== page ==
Owners, DPR decline comments on status of blocks
About 51 Oil Prospecting Licences (OPL) and Oil Mining Lease (OML) of different oil blocks have expired between 2010 and March 2017 and this is therefore threatening about $2 billion (N720 billion) in signature bonuses. Another 85 OPL and OML will expire between April 2017 and 2029, according to upstream concession status obtained from the Department of Petroleum Resources (DPR).
Experts believe that the failure to renew the licences is robbing the country of several billions of unpaid signature bonuses.
Already, the House of Representatives has begun its investigation into leakages within the Department of Petroleum Resources (DPR) in respect of ownership, distribution and authenticity of OML, OPL, relinquishment, signature bonuses and bidding process.
About 17 Niger Delta onshore OMLs belonging to the Shell Petroleum Development Company of Nigeria Limited (SPDC) will expire in the next two years.
Shell has decided to be silent on whether they will renew the oil blocks at expiration by 2019 or relinquish interest.
An oil-mining lease is usually granted only to the holder of an oil-prospecting licence (OPL), upon meeting set regulations, and the term of the licence shall not exceed 20 years, and may be renewed in accordance with the Petroleum Act.
Specifically, the Nigeria Extractive Industries Transparency Initiative (NEITI) said in its current oil and gas report that discretionary decision-making and lack of openness drove down competition and returns to Nigeria, including over $2 billion in unpaid signature bonuses.
For example, OPL 204 located onshore Niger Delta, belonging to Africoil and Marketing, whose licence has been issued since 1993, expired since 2010 and there is no information regarding its renewal.
Also, Alfred James Nigeria Limited’s OPL 302, which was awarded in 1991, has expired since 2001. Efforts to get current update on the block, proved abortive.
Continental Oil and Gas’s OPL 2007 expired since October last year while Summit Oil International OPL 206 expired in 2014.
Amalgamated Oil Company Limited’s OPL 425, which was given licence since 1992, is expected to expire by May 23 this year.
OPL 305 and 306, which belong to Crownwell Petroleum Limited will expire in June this year.
Also, KNOC’s deep offshore OPLC 321 and 323 have already expired since March 9, 2016.
None of the owners of the affected oil blocks were willing to respond to The Guardian’s enquiries regarding the current status of their assets.
Efforts to get update from the DPR on the current status of these oil blocks, proved abortive as the agency despite several emails and text messages, which lasted for one month, remained silent.
When contacted, the Head of Public Affairs at DPR, Dorothy Bassey referred The Guardian to the Manager, Public Affairs, Paul Osu who also delegated the responsibility.
The officer complained of difficulty in getting useful information across to The Guardian in the last one month, up to the time of filing this report.
The Corporate Media Relations Manager, Precious Okolobo, also remained silent on the possibility of Shell renewing its licences in 2019.
But Shell said in its yearly report and Form 20-F 2016, released at the weekend that of the Nigeria onshore proved reserves, 164 million barrels of oil equivalent (boe) are expected to be produced before the expiry of the current licences, and 377 million boe beyond.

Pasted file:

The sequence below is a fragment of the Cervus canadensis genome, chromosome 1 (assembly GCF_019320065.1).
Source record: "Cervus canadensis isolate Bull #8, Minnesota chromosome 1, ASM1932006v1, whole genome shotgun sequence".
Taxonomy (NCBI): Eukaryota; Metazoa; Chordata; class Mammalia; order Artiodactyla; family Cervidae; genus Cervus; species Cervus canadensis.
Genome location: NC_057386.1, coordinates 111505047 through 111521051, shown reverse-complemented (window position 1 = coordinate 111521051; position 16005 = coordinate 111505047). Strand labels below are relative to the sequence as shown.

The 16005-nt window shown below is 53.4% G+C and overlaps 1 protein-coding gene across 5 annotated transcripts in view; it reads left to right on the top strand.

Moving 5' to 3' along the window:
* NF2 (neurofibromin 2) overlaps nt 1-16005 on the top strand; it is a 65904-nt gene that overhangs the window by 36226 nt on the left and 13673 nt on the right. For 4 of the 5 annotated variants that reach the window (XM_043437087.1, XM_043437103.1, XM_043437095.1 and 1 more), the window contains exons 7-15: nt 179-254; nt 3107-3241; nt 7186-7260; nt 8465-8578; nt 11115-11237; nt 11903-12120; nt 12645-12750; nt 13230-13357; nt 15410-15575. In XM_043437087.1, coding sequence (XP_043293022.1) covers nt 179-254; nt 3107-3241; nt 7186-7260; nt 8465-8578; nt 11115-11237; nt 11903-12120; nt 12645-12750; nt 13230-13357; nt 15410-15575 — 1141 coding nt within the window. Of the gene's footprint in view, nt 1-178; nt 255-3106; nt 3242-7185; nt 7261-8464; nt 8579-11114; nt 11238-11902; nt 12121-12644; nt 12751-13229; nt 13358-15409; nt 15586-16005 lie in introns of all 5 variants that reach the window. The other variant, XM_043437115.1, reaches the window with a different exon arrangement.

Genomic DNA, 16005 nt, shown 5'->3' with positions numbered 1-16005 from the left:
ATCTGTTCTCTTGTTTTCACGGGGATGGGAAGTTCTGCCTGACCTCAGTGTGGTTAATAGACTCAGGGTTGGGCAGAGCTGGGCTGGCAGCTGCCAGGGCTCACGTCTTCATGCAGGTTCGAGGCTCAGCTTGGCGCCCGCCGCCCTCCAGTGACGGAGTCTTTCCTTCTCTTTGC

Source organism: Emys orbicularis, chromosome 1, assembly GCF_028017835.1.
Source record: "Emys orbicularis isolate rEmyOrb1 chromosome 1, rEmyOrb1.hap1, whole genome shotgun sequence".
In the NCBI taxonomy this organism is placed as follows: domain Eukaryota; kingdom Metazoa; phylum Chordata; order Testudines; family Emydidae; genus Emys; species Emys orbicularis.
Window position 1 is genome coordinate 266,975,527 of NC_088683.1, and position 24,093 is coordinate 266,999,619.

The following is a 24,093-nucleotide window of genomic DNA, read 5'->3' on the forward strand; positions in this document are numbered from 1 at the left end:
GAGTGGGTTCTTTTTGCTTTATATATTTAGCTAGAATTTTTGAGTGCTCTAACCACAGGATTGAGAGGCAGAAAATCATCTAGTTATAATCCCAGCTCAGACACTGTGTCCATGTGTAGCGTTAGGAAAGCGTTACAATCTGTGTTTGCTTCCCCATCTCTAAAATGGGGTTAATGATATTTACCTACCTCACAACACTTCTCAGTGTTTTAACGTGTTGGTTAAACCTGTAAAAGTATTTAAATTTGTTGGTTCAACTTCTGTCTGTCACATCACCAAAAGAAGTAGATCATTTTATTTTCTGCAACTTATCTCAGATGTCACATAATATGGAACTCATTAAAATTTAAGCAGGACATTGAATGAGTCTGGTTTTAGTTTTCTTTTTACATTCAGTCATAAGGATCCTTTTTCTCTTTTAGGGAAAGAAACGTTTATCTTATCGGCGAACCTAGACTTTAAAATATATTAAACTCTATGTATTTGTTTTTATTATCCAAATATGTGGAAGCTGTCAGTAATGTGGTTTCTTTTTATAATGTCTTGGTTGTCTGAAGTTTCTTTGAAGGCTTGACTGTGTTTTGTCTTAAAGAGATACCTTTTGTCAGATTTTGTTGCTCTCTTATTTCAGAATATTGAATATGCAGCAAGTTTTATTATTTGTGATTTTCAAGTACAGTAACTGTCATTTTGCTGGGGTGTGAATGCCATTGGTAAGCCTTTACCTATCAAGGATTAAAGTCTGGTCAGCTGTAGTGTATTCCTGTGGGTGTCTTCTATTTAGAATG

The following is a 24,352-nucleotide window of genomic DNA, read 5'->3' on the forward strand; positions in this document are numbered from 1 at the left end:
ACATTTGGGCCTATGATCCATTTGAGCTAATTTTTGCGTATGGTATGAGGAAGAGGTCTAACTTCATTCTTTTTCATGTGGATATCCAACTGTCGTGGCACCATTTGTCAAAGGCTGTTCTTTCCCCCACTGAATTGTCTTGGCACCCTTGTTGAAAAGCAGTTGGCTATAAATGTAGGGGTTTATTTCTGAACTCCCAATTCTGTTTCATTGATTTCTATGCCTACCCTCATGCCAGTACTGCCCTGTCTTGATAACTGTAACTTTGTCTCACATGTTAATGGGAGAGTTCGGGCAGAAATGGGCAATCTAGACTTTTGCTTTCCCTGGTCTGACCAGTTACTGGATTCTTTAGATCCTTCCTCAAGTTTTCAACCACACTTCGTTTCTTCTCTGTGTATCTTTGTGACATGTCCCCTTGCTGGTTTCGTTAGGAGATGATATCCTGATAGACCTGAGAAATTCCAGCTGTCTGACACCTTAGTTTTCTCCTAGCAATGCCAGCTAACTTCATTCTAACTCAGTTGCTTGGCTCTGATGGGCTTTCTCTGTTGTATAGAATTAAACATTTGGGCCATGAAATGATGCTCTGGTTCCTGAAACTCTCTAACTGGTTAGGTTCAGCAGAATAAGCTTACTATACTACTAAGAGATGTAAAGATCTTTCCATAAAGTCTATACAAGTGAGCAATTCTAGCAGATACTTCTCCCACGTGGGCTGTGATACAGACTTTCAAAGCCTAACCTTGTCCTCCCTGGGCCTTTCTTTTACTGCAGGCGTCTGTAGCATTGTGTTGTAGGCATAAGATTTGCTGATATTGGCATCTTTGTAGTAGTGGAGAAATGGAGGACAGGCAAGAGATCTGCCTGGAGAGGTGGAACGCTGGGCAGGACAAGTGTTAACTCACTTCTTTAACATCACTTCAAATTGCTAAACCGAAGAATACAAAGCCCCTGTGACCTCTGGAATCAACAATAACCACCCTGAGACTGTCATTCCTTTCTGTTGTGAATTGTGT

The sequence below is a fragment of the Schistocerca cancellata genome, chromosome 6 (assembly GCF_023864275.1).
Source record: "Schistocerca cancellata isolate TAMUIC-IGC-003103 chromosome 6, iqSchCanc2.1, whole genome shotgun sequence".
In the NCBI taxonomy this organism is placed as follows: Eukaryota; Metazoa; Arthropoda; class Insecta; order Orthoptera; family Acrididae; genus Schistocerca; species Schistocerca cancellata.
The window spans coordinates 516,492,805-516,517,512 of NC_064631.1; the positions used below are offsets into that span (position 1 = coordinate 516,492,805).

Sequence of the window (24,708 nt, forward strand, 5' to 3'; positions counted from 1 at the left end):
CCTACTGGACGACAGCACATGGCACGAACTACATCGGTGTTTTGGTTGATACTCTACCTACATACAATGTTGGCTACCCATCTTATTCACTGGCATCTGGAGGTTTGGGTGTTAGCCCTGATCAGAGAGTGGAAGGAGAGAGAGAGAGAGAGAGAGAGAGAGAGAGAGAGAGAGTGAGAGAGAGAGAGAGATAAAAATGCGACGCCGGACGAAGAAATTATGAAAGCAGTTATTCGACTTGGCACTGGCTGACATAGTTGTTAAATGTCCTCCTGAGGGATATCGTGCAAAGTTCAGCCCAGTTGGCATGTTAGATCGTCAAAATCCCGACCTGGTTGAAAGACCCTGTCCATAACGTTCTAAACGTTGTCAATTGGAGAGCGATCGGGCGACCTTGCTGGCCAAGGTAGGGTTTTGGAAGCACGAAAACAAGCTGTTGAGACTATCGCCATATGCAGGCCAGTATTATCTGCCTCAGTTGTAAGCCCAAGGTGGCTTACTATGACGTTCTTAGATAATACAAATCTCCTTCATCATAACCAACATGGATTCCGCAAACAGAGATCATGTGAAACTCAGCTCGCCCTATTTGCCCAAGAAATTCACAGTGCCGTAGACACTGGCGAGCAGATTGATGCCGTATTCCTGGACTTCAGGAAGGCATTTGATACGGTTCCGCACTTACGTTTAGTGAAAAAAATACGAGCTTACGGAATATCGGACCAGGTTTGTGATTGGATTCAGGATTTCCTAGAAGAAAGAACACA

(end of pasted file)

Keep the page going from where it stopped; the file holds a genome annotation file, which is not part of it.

This means at the end of 2019, the company will either renew the expired licences or relinquish its stakes in the OMLs. The company had in the last two years engaged in divestment of assets in its onshore operations due to militancy and low oil prices.
According to NEITI in its latest report, past upstream licensing processes in Nigeria have fallen well short of best practices and failed to secure maximum value for the country’s assets.
This it said, led to public controversy, including lawsuits, indictments, sackings, cancelled or revoked awards, and legislative probes.
“Many deals fell through, and barely half of the fields auctioned between 2000 and 2007 have seen serious drilling. The stated goal of increasing indigenous participation was not well served. Most of the marginal fields awarded during the 2000s have not produced.”
NEIT said that |past licensing rounds in Nigeria were not tied to any comprehensive asset development strategy or broader economic development plans.
It said that Nigeria needs to develop a strategy for managing its natural resource base for current and future generations, and tie each licensing round to that strategy.
According to the Deputy Director, Emerald Energy Institute, University of Port Harcourt, Prof. Chijioke Nwaozuzu, expired licences have to be renewed, unless the acreage OPL is being explored prior to expiry.
“OMLs can also be renewed by DPR if they are currently in production. What government has to do is to discourage ‘acreage-sitting’. These are operators sitting on their licences without doing anything to explore or develop them. Such licences should be relinquished and bid for in the next licensing rounds,” he added.
A Senior Lecturer (Energy/Oil & Gas Law) at the Department of Public and International Law, Faculty of Law, University of Abuja, Olanrewaju Aladeitan, said that the owners of the expired licences are supposed to apply three months before the final expiration of the oil blocks.
He said that the implication to the economy is that the country may not be able to benefit maximally from any oil block whose licence has expired.
Aladeitan added that it may also rob the country of signature bonuses, which would go a long way to ameliorate the country’s economic challenges.